Vayakhel: Room for Everyone
The Sanctuary was a spiritual edifice in a physical world that defied the laws of physicality. It was a world of truth and a taste of the world-to-come.
Posted on 17.02.22
The Torah portion says (36:7): “The work required for the Sanctuary was sufficient and there was extra.” The holy commentator Ohr Hachayim (1696-1743) points out the following difficulty. The simple reading of the verse seems to indicate that the work was “sufficient”, that is, whatever they needed was done according to Moses’ instructions, no more and no less. Yet, the verse adds that there was work performed in excess of the prescribed requirements. How can the verse state there was enough and there was extra at the same time? This surely seems like a contradiction.
The Ohr Hachayim explains that there was a miracle performed for the Jewish people. When they were asked to donate to the Tabernacle, they responded with great enthusiasm. The outcome of this excitement was an excess of donations. However, since their desire to contribute was so pure, Hashem performed a miracle and included every gift given. By performing a miracle, Hashem “fit in” all of the materials donated to the structure of the Sanctuary. So even though there was “extra”, in fact, the donations and work ended up being just what was needed.
This miracle shows the care and concern Hashem has for the Jewish people. In order that no one should feel left out, He miraculously incorporated all the gifts even though they were in excess. On a basic level, we can learn two lessons. One is Hashem’s love for the efforts of every Jew and his labor however insignificant it may seem. Two is that when dealing with others we should attempt to emulate the Creator and try to incorporate any and all work done on behalf of the community.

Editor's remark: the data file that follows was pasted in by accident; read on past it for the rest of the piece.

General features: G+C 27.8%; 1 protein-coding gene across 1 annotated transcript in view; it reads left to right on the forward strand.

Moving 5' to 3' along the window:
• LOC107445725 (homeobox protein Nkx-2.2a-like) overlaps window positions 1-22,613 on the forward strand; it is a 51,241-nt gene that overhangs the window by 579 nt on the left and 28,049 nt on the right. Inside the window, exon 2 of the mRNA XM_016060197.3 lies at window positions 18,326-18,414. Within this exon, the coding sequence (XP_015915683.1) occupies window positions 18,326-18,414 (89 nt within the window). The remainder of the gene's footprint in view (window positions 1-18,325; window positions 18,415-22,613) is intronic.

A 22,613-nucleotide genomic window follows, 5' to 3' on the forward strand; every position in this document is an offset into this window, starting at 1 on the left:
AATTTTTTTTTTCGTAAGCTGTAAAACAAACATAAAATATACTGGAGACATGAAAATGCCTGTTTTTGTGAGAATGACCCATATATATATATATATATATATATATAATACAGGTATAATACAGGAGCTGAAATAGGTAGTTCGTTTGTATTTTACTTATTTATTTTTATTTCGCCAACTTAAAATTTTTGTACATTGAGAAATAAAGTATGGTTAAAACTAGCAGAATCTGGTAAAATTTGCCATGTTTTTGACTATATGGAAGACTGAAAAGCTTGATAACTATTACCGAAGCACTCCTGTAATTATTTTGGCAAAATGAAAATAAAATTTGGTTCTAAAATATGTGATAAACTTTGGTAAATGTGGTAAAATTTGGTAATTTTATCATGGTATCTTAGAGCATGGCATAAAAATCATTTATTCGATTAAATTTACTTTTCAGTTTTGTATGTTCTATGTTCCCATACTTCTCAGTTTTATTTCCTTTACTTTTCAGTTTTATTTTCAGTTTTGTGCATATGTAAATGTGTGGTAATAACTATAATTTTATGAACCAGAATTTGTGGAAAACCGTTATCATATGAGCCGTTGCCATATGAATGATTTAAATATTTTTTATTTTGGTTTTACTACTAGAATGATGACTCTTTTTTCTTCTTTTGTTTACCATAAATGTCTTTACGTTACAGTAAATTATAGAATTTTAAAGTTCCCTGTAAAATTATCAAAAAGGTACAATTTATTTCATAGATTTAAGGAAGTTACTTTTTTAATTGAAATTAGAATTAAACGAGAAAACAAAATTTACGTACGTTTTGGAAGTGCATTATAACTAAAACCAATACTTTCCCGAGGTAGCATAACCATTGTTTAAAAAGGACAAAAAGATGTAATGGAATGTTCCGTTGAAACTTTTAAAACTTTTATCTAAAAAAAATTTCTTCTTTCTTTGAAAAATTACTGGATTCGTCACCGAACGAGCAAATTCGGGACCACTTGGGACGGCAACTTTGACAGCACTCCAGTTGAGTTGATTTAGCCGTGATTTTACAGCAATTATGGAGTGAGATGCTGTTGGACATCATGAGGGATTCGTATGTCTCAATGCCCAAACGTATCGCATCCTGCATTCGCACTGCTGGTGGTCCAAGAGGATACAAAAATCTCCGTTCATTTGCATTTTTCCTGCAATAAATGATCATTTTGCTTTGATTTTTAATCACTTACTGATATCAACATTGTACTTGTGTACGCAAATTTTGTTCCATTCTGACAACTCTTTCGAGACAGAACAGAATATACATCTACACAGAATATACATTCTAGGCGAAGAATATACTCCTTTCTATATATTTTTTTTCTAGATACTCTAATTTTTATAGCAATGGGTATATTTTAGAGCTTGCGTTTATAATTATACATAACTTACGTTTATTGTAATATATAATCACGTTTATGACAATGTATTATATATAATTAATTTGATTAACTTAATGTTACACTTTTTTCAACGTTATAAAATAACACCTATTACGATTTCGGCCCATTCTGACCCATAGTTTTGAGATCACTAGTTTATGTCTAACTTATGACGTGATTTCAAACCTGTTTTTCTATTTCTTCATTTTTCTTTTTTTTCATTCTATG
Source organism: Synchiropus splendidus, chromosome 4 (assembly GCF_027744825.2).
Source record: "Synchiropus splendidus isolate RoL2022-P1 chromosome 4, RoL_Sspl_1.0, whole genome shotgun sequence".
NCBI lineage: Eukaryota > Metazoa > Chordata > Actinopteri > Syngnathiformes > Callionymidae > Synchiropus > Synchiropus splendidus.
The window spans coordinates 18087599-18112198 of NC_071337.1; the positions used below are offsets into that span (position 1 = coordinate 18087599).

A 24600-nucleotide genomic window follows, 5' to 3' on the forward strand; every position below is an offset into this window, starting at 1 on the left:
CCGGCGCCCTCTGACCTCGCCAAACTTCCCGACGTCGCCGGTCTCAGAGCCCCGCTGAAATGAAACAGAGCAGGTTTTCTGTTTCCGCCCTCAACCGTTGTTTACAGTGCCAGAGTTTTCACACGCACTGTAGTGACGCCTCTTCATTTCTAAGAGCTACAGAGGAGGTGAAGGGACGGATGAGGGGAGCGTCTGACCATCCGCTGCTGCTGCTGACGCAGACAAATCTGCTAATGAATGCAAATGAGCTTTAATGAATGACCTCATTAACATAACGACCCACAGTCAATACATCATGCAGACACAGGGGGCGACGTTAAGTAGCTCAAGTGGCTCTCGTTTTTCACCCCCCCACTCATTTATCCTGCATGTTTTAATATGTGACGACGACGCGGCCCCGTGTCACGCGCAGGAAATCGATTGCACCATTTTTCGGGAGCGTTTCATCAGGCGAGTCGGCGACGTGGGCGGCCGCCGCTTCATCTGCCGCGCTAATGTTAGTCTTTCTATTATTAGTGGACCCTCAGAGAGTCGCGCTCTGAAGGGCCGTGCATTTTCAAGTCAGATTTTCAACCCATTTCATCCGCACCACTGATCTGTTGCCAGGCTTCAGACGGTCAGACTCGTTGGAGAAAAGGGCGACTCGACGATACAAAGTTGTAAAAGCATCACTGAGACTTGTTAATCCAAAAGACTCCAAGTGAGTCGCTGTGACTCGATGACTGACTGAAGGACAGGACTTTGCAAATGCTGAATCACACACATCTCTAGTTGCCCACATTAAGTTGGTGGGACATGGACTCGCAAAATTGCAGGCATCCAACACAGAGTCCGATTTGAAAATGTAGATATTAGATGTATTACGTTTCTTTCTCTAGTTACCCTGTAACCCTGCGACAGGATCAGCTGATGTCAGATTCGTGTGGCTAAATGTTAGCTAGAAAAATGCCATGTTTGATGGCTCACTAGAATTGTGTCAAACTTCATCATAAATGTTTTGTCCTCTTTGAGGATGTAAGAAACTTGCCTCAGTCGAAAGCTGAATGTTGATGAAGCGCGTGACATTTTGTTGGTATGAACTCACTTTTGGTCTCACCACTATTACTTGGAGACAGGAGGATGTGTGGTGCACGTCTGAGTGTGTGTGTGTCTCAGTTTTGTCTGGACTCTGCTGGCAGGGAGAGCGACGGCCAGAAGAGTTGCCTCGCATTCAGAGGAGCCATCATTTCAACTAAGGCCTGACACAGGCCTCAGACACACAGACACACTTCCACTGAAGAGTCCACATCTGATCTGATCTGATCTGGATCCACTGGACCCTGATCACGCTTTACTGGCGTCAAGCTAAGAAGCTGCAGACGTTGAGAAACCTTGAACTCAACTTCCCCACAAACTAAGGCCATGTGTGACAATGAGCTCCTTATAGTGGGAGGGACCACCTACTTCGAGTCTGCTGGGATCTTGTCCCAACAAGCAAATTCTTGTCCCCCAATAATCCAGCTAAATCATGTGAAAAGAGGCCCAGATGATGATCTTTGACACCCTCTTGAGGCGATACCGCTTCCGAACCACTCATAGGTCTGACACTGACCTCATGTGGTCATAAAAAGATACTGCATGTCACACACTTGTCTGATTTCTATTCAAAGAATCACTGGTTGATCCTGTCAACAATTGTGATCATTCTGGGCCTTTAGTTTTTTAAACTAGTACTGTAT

I would like to suggest that there is a deeper idea reflected in this miracle. We’ll need to take a tangent to understand this concept.
Did you ever ask yourself: Who are you? Are you your our toes? Your hair? Your DNA? Many of us are aware of the Jewish concept of the body and the soul. (This, of course, is not a uniquely Jewish idea but we’ll try to discuss a certain aspect of this topic from a Torah perspective.) Although we sometimes relate to ourselves as our bodies (I’m hungry, I’m tired, etc.), that’s not our essence. If you ask the body what’s life all about, it probably will respond “eat, drink, and be merry, for tomorrow we die”. But if you ask the soul it will more likely reflect the higher priorities of what we know is the essence of being human. The soul knows that this world is all about being caring, loving, and connecting to Hashem, in general, to be the most spiritually, intellectually, and emotionally developed person possible.
In this world, the body has a strong say how we perceive ourselves. Not only do we like to “eat, drink, and be merry”, but we sometimes think that’s what life’s about. But the soul knows better. However in this world, the soul’s truths aren’t readily apparent. The Jewish concept of the afterlife is that we will be stripped of the “outer” I and will be left with the “inner” I. The body and soul are separated and we come in contact with our essence, our soul. And as much as we have developed ourselves spiritually, that’s how much we will enjoy a world of where truth is the main commodity.
The Sanctuary was a spiritual edifice in a physical world even though it defied the laws of physicality. It was a world of truth and a taste of the world-to-come. It was a place for the soul to feel “at home” and it defied the laws of nature.
Returning to our discussion, on a physical level the excess gifts that were offered couldn’t have been “squeezed” into the prescribed amount needed. But since the Sanctuary was an expression of our deepest desires and aspirations, a supernatural world dedicated to make a dwelling place for Hashem, all of the gifts “fit it”.
The rebuilding of the Temple, we so anxiously wait for, will be based on our internal yearning. The more we develop and express our essence, our souls, the closer we will be to the reality of that unique edifice. Of course, we are waiting for the physical building of the Temple, but the desire for its construction is for an edifice that incorporates a world of truth, the truth of our essence, of our souls. It is a world above this world and within this world. It is a world where everything “extra”, all of the good intentions and efforts which don’t usually find expression, will come to fruition. There we will see the beauty of the deepest hopes of the Jewish people for thousands of years taking form. It will be a world where Heaven kisses Earth. May we witness its building very soon.
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Rabbi Dovid Charlop is on the teaching staff of the Neve Tzion Yeshiva in Telzstone, Israel.
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